The latest 26-Minute Memoir from Daniel Mount: On the Streets Where I Lived


Downtown Milwaukee was a “ghost town” at night, my mother would say. Not like the downtown she had known as a teen, where she went to the “movie show” or to the drugstore for malts. Met sailors with her girlfriends, shopped.

By the time I was 21 the White Flight and race riots of the the late 60’s which had gutted the city and made the division between north and south, east and west so blatant, had left a no man’s land in the center. Certainly the banks and businesses remained struggling against the boom of the suburban malls. But nightlife died except for the sailors, whores and drug dealers. And then us punks.

We walked into this zone one summer night to see Die Kreuzen in a sequestered basement club. Denise and I were as pale as moonlight refusing to tan, a juvenile reaction to the “natural” decade we were leaving behind. We wore black like burglars. Smoked and drank.

It was 1980, late summer was gently becoming fall, when we stepped out of the club at 3 a.m. to catch the last bus to the east side. I ‘m not sure if we were still lovers at that time or not yet lovers. If we were in one of the safe zones of “just friends” that sandwiched our short bristling affair. We were better as friends and we knew it.

We were the only ones at the bus stop. Wisconsin avenue was dead silent except for an occasional vehicle, a group of blind drunk sailors, 2 black teenagers on bikes.

Then one tall black man who wandered the wide sidewalk in great arching zig-zags. More gracious than a drunk , but obviously altered. He wandered to the curb. Was he looking for a cab? For the bus we were waiting for? He wandered to the shop windows, muttered at things beyond his reach behind the glass and the accordion-pleated caging that doubly closed the store. He seemed to be looking for something.

Then he found me.

Denise and I had not felt unsafe like most Milwaukeans would have at 3 a.m. on a Saturday night in downtown Milwaukee. We were waiting for the last bus, if there was a last bus, as if we were waiting for the first bus of the morning to go to work. We leaned against the brick store front. We laughed at the drunk sailors nearly our age but boyishly cute and floundering and kidded about taking them home. We marveled at the speed with which the black kids road through the red lights. But we took little notice of the solitary man in his casual zigzagging search for something.

Until he got close. Daringly close. Sociopathically close.

“ You’re too white.” I could feel the droplets of alcoholic saliva hit my face.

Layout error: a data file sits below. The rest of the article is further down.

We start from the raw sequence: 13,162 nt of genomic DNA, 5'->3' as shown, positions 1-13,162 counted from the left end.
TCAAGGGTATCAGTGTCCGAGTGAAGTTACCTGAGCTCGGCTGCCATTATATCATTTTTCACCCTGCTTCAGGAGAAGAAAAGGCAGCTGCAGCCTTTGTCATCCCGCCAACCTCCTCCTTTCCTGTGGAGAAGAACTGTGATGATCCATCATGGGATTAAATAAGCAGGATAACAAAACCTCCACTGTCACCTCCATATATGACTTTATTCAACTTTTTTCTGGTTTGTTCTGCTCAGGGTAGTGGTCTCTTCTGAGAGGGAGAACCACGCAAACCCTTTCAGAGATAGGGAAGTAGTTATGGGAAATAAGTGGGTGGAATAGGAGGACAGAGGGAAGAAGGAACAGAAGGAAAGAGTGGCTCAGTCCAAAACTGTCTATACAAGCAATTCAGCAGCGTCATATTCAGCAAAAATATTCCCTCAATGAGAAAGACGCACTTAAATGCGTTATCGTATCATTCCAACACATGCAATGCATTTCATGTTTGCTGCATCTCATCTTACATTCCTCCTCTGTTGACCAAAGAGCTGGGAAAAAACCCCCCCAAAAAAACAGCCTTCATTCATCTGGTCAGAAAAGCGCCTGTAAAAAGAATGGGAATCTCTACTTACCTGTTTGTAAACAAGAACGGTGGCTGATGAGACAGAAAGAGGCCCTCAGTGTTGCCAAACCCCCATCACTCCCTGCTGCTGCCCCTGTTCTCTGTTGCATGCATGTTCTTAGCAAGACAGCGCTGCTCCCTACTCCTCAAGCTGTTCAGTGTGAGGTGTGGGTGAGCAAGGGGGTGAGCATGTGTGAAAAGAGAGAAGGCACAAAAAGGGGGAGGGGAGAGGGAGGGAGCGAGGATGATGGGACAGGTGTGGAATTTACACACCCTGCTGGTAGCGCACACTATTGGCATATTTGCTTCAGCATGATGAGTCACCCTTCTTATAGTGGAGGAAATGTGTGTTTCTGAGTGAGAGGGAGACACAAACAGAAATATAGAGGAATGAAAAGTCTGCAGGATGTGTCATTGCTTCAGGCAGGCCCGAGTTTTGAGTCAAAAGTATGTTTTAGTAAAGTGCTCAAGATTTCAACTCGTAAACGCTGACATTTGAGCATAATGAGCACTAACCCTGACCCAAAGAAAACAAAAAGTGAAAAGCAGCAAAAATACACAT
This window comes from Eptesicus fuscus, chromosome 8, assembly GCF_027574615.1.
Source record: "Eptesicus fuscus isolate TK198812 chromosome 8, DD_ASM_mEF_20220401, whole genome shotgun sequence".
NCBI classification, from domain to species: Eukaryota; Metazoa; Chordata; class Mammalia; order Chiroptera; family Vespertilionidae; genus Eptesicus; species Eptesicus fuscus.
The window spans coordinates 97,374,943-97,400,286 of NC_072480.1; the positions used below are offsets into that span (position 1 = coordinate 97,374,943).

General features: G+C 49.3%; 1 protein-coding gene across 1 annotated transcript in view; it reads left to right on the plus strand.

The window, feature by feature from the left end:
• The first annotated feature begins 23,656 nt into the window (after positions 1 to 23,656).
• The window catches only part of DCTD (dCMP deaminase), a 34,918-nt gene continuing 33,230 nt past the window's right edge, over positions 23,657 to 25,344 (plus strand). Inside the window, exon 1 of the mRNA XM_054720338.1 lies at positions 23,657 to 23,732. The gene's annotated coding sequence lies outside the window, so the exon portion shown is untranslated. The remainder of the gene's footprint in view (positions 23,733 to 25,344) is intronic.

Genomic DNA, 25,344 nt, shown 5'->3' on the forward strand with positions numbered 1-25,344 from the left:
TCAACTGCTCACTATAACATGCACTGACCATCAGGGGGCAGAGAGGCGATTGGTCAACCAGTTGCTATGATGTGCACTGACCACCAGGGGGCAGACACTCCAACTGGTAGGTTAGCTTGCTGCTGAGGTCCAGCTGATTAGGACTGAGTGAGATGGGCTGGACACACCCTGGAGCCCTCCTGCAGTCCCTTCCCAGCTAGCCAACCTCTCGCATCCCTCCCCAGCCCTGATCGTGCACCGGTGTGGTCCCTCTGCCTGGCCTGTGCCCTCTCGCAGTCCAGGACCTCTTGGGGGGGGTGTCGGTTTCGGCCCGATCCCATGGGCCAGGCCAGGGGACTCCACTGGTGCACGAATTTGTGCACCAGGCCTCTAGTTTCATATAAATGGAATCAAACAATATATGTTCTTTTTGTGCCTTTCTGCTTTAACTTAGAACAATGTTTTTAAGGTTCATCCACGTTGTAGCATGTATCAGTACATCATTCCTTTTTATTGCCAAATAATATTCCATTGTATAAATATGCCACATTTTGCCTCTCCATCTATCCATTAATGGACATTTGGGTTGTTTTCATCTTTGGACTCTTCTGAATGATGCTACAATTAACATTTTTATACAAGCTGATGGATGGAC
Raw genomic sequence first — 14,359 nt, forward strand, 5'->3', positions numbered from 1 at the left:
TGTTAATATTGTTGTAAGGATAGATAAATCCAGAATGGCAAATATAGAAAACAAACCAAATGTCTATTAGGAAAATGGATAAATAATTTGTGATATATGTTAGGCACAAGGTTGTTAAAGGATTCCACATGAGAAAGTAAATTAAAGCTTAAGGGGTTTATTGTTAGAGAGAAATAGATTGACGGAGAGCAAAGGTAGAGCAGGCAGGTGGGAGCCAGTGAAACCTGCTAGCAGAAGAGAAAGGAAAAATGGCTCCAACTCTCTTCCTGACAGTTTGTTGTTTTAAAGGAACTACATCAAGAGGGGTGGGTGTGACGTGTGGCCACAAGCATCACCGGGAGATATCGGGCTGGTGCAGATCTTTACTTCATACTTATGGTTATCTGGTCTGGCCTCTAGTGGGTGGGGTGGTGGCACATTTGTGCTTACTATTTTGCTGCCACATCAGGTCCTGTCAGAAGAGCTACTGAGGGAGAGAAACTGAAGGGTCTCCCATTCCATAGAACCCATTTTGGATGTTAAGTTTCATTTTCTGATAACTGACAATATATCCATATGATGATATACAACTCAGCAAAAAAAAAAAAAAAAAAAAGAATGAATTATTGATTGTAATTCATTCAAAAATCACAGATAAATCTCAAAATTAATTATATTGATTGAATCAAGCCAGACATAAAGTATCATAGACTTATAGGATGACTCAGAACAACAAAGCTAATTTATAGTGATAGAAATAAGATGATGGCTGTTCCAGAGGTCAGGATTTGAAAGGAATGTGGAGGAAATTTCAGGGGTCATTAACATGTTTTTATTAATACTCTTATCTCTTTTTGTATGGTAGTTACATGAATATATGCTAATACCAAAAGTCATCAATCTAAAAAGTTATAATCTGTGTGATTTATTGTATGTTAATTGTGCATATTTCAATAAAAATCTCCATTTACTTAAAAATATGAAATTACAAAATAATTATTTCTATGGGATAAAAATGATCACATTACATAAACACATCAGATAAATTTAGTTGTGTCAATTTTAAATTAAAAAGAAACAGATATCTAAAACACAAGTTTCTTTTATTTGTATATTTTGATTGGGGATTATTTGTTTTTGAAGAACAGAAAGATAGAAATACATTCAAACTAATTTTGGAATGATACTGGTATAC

Then he lifted his arm and the knife he held.

He flipped open the switch blade before my face.

“You’re too white.”

I was too white. I sunburn easily, that was probably more the reason why I didn’t tan, than any punkish reactionary fashion statement.

“ I can’t help it, I born that way, “ was my stupid response.

“ You’re too white,” the repetition began to make him seem more psychopathic than sociopathic. This was not only the liquor talking, there was something jacked up behind his dulled decision making.

Denise and I had had our own calculated mix of uppers and downers. We were in a delighted, trustful and vulnerable state. We were having fun and it was suddenly being stripped away by one angry black man and the fact that I was too white.

“ You’re too white.” I don’t know if it was the idiocy of his repetition, my drug altered mind or fear, but I smirked. It held back a laugh.

“ Are you laughing at me?” He raised the knife to my throat.

I knew even at that moment that the knife was not held against my throat. Not Danny Mount’s throat. Not my 21 year old throat still smooth as pre-pubescence. It was the throats of all the white teachers that sent him to the principal’s office, all the bus drivers that would let him board, all the white cops who hand cuffed him. I knew also I was not personally responsible “ Black Problem” in America. But I also knew that I was not helping the situation either. I knew I could easily be the innocent victim of a hate crime.

But I didn’t want to be.

I had grown up safely in a white-faced, blue-collared neighborhood where the only point against me was effeminacy. But it was the 70s and androgyny was in, even on the west side of Milwaukee, Wisconsin. I had coasted through high school lathered with a cool.

Here I was lathered again, but in the sweat of fear this time. Cool had dripped off me and puddled somewhere below where I could not look. I could not look at Denise either whose silence left me feeling very alone. I knew I didn’t deserve to be a sacrifice for all the innocent blacks that died over the last century. But I also knew it would be justified. Eye for an eye. Tit for tat. The way of the world.

Maybe the drugs helped.

Maybe they didn’t.

But I tried a new angle as he pressed the blade against my thumping jugular vein.

Maybe the pack of Pall Malls I smoked that day had helped, lending a husky Tallulah Bankheadishness to my voice. I tried seduction.

Giving in I said, “You’re right, I am too white.”

He was having none of this wishy-washy reverse psychology crap. My agreement with his mantra made him suspicious. He could focus his stare but the blade pressed tighter against my suddenly precious and very white skin.

“ The bus!” Denise finally spoke up.

She was still there I wasn’t alone with this strange man on this god-forsaken street at 3 a.m.

He swirled, maybe he was actually waiting for the bus, his arm and the knife fell to his side.

But not without leaving a zinging dent in my too white skin that lingered even after we got on the bus.

About Theo Pauline Nestor

Author of Writing Is My Drink (Simon & Schuster) and How to Sleep Alone in a King-Size Bed. Learn more about my courses, editing, and coaching at
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